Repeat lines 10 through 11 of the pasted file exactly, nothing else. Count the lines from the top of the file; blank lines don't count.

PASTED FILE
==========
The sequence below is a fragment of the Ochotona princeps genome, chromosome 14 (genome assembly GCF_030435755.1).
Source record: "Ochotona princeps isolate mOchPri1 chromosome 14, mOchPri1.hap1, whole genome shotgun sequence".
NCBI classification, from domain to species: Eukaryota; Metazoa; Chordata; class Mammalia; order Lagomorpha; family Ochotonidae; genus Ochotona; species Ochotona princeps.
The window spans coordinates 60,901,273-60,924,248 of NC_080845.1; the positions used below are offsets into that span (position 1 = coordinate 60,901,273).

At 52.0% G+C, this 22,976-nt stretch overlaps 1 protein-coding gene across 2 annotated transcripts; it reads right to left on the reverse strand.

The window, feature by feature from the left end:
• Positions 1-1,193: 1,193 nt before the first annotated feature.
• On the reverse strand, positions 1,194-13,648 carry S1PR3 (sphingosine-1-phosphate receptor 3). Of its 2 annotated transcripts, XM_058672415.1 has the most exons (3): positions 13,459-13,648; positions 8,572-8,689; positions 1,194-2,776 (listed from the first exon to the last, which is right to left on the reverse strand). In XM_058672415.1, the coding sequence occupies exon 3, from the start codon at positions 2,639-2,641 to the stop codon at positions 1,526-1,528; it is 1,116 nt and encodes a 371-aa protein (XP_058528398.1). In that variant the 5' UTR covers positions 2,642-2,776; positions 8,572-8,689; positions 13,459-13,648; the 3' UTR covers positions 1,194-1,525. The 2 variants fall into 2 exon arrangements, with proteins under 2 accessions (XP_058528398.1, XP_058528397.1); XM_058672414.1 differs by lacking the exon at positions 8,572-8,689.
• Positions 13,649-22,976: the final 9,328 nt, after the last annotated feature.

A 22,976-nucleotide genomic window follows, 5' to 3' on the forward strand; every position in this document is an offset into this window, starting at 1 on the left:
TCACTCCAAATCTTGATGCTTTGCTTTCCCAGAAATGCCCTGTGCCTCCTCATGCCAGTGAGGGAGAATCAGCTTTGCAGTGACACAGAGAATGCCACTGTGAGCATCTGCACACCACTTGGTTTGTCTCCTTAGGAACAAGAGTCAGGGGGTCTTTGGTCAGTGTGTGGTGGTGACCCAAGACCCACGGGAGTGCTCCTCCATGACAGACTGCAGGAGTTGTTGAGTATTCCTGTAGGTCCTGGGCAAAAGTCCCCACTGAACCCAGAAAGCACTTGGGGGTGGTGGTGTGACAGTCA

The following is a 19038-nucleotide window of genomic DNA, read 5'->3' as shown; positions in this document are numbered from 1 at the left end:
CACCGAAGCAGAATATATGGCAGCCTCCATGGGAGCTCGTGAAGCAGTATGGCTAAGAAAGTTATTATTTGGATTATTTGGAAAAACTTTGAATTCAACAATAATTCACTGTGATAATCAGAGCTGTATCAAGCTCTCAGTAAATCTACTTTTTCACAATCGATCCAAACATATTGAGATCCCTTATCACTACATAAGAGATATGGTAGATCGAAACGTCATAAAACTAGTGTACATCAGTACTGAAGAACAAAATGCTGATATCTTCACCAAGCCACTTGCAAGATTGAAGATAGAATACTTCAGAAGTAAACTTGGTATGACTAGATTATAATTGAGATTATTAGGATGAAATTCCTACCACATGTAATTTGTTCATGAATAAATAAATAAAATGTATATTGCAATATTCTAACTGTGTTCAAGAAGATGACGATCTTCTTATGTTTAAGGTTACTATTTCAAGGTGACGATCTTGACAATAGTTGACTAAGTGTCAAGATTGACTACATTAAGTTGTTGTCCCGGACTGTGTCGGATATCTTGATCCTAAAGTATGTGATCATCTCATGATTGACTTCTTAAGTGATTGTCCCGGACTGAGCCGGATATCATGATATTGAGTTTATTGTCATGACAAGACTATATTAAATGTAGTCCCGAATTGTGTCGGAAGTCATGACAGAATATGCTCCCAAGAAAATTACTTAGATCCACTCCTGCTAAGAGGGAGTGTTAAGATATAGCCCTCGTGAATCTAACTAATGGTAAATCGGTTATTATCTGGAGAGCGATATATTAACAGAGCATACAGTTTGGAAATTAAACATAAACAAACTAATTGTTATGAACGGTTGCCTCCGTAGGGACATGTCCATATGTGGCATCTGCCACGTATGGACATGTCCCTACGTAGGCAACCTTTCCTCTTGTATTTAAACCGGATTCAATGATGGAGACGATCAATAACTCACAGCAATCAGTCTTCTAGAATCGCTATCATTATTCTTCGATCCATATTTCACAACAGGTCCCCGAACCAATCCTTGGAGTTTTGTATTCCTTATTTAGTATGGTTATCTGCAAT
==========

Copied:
A 22,976-nucleotide genomic window follows, 5' to 3' on the forward strand; every position in this document is an offset into this window, starting at 1 on the left:
TCACTCCAAATCTTGATGCTTTGCTTTCCCAGAAATGCCCTGTGCCTCCTCATGCCAGTGAGGGAGAATCAGCTTTGCAGTGACACAGAGAATGCCACTGTGAGCATCTGCACACCACTTGGTTTGTCTCCTTAGGAACAAGAGTCAGGGGGTCTTTGGTCAGTGTGTGGTGGTGACCCAAGACCCACGGGAGTGCTCCTCCATGACAGACTGCAGGAGTTGTTGAGTATTCCTGTAGGTCCTGGGCAAAAGTCCCCACTGAACCCAGAAAGCACTTGGGGGTGGTGGTGTGACAGTCA